I also I love that my 100-megapixel group portraits of large wedding parties and extended families are sharp and detailed edge to edge, even if I have to shoot at ISO 1600 and with a wide angle lens.
2. Different Style of Shooting
One of the biggest mental changes I’ve had to make with this camera is that it’s frequently more advantageous to shoot with room to crop than it is to fill the frame. Even if you had to crop out 50% of the pixels, you’d still have 50 megapixels to make a print, which I really had to beat into my mind for a while. Need a vertical? Easy. Need to crop to super panoramic? Piece of cake. Leaving yourself room for creative cropping is a huge win for album design, wall prints etc. The 100-megapixel raw file is so flexible and sharp that it really can expand your creativity in both composition and post-production.
3. Easier Compositing
As a wedding and portrait photographer, I try to limit the amount of heavy editing that I do via compositing because it can really slow down my workflow. But for every project, it seems these days, there are images where I need to do a composite because something was out of my control or I want to create something I planned for by shooting supporting frames and combining them in post-production.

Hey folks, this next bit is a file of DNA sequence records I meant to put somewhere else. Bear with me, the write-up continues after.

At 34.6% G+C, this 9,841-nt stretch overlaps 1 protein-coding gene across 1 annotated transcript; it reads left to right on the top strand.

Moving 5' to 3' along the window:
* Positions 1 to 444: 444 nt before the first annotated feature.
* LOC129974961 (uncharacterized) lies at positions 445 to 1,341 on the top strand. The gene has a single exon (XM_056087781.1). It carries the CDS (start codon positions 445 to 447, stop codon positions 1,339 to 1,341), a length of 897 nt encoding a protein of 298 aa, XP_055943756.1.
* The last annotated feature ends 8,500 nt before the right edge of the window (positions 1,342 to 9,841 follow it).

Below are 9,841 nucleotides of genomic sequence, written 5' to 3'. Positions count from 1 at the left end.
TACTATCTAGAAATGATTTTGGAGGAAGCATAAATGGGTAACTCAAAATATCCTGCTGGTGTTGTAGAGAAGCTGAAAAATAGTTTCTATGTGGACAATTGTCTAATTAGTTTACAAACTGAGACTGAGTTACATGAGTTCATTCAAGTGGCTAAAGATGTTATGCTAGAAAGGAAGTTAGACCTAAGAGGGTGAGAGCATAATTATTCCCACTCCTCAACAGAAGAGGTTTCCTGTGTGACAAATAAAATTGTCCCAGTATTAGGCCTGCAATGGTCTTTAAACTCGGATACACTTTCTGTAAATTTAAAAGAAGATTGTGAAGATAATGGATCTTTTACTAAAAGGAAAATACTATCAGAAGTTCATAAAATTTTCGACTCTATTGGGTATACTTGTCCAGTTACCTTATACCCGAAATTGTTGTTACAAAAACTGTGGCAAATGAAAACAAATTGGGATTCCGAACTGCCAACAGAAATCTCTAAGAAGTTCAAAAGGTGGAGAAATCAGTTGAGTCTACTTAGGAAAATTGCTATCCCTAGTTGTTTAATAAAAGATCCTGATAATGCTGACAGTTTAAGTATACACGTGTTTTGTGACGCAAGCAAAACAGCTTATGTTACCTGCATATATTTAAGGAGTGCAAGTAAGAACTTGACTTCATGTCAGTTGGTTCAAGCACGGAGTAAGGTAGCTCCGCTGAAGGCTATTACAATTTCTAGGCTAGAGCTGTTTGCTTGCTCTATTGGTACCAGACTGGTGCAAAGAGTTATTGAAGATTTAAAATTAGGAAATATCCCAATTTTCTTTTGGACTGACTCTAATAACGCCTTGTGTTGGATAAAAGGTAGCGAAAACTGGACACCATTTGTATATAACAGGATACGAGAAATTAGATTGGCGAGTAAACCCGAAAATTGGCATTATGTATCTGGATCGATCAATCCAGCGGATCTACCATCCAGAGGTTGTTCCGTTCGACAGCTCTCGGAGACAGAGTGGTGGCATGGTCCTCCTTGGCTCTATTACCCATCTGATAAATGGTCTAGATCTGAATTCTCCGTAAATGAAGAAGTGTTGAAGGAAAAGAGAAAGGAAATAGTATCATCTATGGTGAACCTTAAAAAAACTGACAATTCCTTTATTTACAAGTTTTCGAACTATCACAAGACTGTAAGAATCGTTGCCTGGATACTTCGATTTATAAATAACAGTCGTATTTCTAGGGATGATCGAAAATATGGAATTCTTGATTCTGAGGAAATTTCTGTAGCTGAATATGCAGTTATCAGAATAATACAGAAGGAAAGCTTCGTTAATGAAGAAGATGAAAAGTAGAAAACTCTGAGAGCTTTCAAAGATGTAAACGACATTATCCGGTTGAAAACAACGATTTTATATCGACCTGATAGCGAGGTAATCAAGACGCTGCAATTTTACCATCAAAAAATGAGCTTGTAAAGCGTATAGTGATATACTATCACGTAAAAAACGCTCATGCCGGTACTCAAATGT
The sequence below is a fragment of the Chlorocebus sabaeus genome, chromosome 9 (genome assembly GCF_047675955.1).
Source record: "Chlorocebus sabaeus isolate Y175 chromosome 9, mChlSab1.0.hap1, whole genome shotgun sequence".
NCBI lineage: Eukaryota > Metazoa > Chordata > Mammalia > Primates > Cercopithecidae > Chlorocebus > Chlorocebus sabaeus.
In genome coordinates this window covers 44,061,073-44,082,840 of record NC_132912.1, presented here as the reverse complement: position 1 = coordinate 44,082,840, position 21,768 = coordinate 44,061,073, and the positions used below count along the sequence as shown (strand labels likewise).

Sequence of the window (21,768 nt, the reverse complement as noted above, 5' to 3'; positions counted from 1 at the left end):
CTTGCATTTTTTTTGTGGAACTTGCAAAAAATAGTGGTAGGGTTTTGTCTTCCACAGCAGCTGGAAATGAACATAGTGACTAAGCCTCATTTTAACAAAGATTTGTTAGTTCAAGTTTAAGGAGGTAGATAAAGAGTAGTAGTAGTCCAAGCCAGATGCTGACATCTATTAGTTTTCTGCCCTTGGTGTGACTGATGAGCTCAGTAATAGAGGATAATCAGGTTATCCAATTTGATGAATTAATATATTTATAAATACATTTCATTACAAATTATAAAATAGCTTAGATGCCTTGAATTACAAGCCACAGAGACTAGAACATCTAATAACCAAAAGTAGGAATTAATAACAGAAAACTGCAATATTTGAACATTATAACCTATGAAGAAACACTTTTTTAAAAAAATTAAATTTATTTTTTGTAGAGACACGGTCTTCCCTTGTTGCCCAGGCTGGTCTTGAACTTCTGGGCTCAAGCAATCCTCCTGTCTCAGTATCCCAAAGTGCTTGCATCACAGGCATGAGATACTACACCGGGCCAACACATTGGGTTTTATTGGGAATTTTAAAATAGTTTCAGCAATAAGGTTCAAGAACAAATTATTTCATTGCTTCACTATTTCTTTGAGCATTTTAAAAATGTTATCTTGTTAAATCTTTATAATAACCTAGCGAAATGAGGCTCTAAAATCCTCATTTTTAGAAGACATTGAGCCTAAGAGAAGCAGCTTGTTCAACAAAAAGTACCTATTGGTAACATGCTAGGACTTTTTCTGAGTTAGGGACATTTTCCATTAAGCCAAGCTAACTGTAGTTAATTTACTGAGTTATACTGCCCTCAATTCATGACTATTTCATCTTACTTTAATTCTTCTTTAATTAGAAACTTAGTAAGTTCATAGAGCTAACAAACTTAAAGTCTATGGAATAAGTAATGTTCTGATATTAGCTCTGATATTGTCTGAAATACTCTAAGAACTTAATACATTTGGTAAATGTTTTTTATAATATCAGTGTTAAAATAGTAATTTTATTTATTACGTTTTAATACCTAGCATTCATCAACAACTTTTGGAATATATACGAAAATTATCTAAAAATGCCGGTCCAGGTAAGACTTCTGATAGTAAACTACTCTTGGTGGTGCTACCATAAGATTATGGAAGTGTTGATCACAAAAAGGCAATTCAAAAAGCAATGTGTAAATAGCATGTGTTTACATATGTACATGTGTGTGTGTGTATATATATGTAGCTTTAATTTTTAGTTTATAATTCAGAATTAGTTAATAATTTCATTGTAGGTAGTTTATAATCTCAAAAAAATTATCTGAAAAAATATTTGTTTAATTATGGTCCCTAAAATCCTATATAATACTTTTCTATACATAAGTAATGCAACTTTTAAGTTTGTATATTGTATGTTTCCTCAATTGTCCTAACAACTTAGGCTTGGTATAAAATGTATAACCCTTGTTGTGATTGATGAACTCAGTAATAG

When I have tons of detail to work when making selections, I can change and warp pixels to fit and still have a great composite in the end that hasn’t turned to mush. If you’ve ever taken part of an image, faces are my most frequent need, and what you grabbed wasn’t made of enough pixels, you’ll know that making any edits and warps, etc. to that face will can make it unusable. The GFX 100S resolution can always be downscaled on either the base frame or supporting image to help make things match up more seamlessly.
4. Aspect Ratio
The GFX is different than 35mm full frame cameras in that it captures images in a 4:3 ratio, which I love. The 3:2 aspect ratio images that come from all full frame cameras are longer and more panoramic than the frame of a GFX camera, which is closer to square. That difference leads to different compositions and use of space. Just like when I first picked up a 6×6 Hasselblad and started learning to see in square, the change will make you think and see differently. Some people love it, others don’t, but it’s definitely something to be aware of if you’re jumping into medium format, as nearly every medium format (and Micro 4/3) camera has the 4:3 aspect ratio.
That’s it, really: image resolution, printing and cropping, and editing are my main reasons for why anyone should choose GFX. If resolution as a superpower doesn’t tickle your fancy, I’d stop here, because in my opinion, any other reasons to drop your hard-earned money on a GFX camera aren’t likely to be worth it. Yes, it has all the modern features (IBIS, Wi-Fi, tilt screen, etc.), but mostly, those are found in almost all cameras these days. What makes it special is really about the sensor.